• The Ace: Chalky Studebaker was the star athlete of every athletic team, and was the swim team. Deconstructed when Doug learned that he has insecurities about having to be the best at everything due to constantly being compared to his even more overachieving older brother, including when Chalky cheated off of Doug during an exam..
  • Accidental Athlete: Doug becomes field goal kicker of the football team.
  • Adorkable: Both Doug and Skeeter.
  • An Aesop: Most (if not all) of the episodes had one.
  • Aesop Amnesia: One episode has Larry, due to a misunderstanding, starting a fight with Doug, which Doug surprisingly wins (after actually taking a punch). Doug's dad overhears Skeeter talking Doug up, then Dad scolds Doug and turns the episode into "Physical Violence is for those who've run out of good ideas", even in self-defense. Then, near the end of the (Nick) series, Roger hits Connie's Berserk Button verbally and gets the wind knocked out of him with no repercussions, just everyone having a good time. Yes, Roger's an undeniable Jerkass, but it also leads to the other issue of Abuse Is Okay When It Is Female On Male.
    • A word regarding the Doug vs. Larry fight, not only did Doug take the punch, he wasn't even very hurt by it showing that Larry was pretty weak to begin with, While Doug did hit back in retaliation it's easy to make him come off as the bad guy because he actually is bigger and stronger than Larry.
  • Alliterative Name: Several characters, like Bebe Bluff.
  • Almost Kiss: Doug gets one with Patti.
  • Amazing Technicolor Population: White, blue, purple, green? (Word of God says it's been Jim Jenkins's art style ever since he liked to color in his coloring books as a kid.)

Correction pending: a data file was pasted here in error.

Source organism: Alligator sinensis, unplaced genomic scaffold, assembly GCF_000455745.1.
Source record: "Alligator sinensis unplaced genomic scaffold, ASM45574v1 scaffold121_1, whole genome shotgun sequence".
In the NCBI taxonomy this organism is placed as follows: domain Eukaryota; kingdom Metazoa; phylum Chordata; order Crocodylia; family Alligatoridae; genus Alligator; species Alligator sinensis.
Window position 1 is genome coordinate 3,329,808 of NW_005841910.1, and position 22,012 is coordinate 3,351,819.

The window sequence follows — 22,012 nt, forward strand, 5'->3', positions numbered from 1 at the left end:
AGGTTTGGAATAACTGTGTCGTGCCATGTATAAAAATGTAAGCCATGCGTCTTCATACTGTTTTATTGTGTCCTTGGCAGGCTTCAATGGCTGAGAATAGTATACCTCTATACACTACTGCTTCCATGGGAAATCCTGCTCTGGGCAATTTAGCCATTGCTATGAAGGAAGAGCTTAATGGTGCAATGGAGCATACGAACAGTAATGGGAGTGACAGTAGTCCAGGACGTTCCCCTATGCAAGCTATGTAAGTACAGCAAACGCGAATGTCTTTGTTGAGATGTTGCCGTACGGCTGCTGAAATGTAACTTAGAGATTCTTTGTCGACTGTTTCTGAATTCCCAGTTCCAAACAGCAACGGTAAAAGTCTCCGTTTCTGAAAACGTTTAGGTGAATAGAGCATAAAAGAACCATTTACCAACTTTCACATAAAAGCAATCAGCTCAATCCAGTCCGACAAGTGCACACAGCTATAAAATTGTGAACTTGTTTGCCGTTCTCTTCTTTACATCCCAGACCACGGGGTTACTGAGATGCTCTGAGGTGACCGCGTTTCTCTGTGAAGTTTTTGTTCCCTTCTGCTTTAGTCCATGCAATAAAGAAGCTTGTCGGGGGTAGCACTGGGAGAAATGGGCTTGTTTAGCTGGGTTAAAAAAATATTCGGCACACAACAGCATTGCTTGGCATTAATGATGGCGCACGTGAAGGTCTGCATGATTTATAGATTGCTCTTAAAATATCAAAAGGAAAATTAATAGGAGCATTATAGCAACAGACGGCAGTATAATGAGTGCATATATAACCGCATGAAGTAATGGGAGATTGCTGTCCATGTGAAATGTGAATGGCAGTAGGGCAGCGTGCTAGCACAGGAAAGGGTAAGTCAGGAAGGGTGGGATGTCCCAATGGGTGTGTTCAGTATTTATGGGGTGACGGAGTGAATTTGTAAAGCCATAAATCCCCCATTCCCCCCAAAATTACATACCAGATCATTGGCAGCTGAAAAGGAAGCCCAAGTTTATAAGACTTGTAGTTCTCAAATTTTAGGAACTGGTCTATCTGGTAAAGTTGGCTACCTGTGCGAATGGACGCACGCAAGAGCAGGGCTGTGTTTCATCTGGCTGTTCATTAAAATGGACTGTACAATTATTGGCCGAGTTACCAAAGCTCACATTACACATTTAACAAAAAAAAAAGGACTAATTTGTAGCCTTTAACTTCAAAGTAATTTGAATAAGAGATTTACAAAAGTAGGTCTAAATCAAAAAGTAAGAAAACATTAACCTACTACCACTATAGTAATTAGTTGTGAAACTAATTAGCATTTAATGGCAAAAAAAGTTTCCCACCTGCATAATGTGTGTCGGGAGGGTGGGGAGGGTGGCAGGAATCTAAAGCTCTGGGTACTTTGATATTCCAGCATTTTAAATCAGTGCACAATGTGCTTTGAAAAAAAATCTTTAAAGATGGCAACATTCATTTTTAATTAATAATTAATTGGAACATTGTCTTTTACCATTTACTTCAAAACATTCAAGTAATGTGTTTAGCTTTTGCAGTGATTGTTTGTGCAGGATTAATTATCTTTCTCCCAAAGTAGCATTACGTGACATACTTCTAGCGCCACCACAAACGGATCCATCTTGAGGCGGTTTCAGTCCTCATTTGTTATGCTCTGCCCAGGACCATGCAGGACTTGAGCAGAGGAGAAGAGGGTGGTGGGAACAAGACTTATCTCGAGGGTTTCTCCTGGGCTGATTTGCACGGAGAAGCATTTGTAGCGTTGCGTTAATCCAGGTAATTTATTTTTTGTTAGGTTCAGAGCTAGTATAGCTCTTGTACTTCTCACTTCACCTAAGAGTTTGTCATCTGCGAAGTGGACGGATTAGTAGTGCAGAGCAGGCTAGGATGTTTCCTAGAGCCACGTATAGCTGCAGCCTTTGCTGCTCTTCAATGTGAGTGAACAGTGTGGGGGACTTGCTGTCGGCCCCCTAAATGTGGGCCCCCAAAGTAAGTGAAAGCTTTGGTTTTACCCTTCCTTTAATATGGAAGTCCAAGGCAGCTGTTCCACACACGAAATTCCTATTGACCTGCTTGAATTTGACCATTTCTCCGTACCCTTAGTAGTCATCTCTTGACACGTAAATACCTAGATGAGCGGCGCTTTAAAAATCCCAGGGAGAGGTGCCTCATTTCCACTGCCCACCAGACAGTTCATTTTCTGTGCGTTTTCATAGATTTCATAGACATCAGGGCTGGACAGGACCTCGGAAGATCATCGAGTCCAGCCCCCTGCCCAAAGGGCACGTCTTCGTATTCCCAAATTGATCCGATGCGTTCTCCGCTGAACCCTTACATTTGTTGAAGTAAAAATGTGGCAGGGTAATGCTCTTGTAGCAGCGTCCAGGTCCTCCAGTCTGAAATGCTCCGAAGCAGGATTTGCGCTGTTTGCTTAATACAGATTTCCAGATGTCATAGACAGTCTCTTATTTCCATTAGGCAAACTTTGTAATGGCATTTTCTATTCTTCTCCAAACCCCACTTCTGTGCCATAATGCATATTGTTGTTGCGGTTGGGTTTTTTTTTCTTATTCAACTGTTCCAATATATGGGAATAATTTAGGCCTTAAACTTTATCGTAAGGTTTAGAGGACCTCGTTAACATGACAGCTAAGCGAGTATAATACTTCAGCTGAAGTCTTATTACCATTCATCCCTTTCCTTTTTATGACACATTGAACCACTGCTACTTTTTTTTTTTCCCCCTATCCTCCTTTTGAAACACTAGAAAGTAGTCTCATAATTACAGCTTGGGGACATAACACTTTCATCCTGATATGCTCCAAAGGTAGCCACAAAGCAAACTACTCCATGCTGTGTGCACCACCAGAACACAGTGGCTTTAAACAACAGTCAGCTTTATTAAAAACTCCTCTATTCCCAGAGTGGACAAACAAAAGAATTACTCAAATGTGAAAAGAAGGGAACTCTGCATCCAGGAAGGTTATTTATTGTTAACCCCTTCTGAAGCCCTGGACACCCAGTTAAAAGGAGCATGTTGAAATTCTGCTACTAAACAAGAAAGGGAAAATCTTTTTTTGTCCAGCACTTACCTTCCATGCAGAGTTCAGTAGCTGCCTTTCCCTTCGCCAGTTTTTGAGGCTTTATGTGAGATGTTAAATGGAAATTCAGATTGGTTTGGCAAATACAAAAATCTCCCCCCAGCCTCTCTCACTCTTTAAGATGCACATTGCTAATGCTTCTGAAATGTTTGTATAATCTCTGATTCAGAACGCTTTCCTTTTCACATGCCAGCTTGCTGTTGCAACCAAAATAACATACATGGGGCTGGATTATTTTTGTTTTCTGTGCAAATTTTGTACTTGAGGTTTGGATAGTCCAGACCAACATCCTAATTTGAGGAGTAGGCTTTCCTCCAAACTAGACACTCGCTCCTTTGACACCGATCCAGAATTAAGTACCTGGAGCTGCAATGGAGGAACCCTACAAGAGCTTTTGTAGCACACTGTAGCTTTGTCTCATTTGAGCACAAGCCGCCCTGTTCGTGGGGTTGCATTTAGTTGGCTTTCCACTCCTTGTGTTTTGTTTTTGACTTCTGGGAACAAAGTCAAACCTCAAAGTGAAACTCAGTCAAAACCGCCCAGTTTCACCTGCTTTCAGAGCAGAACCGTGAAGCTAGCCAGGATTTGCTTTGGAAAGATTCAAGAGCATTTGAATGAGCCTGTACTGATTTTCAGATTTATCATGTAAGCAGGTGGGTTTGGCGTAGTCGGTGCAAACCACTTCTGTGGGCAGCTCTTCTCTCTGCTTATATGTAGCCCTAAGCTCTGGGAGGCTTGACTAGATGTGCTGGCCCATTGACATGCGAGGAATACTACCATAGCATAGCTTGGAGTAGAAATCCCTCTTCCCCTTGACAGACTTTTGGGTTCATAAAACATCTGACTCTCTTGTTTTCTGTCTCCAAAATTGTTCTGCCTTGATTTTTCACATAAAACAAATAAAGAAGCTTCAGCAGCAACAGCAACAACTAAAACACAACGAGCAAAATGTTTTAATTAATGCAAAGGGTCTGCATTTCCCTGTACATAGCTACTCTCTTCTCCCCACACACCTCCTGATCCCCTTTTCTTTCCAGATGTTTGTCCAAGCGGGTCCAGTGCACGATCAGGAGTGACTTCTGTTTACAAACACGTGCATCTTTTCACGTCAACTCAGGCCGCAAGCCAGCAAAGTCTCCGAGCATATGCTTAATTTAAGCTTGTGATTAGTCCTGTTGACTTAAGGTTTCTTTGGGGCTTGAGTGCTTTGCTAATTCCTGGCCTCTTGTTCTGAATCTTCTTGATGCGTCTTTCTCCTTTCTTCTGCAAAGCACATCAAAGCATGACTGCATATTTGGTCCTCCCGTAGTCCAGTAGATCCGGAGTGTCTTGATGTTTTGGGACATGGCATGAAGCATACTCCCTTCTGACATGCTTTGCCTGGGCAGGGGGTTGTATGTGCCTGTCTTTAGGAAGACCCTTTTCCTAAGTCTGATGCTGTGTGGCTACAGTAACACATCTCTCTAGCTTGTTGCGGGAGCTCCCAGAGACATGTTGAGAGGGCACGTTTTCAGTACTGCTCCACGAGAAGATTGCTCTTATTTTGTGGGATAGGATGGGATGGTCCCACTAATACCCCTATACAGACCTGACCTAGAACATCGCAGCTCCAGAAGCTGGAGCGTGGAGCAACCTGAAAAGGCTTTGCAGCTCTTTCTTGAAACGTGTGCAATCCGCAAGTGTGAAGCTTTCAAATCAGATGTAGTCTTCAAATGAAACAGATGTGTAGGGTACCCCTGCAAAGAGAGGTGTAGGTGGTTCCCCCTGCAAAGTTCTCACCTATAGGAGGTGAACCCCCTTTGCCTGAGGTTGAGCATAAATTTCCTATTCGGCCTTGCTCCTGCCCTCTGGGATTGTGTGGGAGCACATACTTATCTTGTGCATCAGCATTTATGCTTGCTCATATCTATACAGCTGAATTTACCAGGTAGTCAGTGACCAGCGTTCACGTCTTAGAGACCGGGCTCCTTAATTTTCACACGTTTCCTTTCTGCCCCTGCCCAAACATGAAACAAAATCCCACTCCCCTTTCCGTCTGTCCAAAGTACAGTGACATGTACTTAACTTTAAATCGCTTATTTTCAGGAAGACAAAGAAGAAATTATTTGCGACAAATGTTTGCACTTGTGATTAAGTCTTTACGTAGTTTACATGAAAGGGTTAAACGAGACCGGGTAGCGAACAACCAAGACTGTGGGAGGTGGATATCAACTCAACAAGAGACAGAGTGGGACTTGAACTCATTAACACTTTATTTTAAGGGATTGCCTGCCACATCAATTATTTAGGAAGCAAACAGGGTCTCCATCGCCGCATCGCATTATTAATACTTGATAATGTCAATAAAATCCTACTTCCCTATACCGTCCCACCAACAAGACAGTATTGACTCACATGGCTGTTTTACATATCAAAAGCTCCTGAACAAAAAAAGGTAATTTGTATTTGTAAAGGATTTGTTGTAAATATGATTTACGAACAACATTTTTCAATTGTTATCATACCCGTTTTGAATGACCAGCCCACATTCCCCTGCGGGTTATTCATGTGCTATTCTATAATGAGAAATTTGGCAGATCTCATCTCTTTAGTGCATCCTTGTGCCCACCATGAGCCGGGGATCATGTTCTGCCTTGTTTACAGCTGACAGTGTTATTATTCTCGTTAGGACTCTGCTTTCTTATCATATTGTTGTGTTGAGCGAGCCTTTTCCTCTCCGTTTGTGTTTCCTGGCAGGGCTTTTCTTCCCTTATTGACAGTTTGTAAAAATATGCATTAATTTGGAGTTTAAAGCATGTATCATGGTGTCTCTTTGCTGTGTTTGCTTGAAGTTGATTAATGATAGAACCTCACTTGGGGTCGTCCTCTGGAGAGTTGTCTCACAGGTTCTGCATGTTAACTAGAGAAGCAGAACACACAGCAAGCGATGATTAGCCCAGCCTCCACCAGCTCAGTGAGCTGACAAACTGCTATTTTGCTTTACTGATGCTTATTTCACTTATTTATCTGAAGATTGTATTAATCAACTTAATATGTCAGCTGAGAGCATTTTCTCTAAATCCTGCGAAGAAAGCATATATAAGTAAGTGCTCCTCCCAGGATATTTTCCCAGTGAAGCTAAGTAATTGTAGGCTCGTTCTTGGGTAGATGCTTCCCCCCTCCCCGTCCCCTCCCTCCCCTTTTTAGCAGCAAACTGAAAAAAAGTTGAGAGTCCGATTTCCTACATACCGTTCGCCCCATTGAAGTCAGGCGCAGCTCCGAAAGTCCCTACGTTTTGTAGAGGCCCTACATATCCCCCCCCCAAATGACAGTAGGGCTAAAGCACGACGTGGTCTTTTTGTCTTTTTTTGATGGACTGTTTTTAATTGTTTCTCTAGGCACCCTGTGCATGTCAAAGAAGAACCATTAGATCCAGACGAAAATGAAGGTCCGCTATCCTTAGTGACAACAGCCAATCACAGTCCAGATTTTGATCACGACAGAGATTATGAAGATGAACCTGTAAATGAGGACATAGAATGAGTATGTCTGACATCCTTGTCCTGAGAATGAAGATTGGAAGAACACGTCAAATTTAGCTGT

• Amusement Park: Funkytown.
  • Animal-Themed Superbeing: Parodied, of course, with Quailman.
  • Anything But That: When faced with liver and onions in one of his fantasies in "Doug's Dinner Date."
  • Arc Number: 47. It's on many street signs, it's Doug's locker number, etc.
  • Art Evolution: Relatively minor in mostly the animation style, in later episodes the characters are less rubbery.
    • Brand Spanking New modifies the outfits but is otherwise almost identical. The biggest change is in the musical style, from acapella to more orchestrated.
    • There is a quite noticeable evolution in the art between the first and second episodes, though. The pilot features a very wobbly style where the characters' outlines are constantly moving, making the show's world look more surreal and scribble-like. This effect was toned down severely by the second episode, and is gone entirely by the end of season one.
  • Ascended Extra: The Sleech brothers in the Disney series.
  • Bad Job, Worse Uniform: When Doug ends up being a Burger Fool at the Honker Burger (usually it's Mr. Dink).
  • Balloon Belly: Doug gets one in "Doug Tips the Scale".
  • Baseball Episode: Two, actually. "Doug Out in Left Field", where Patti forms her own baseball team for the kids who were rejected from the school's team, and "Doug's On First", where the parents of the kids on Patti's team think it's unfair about what position each player is playing.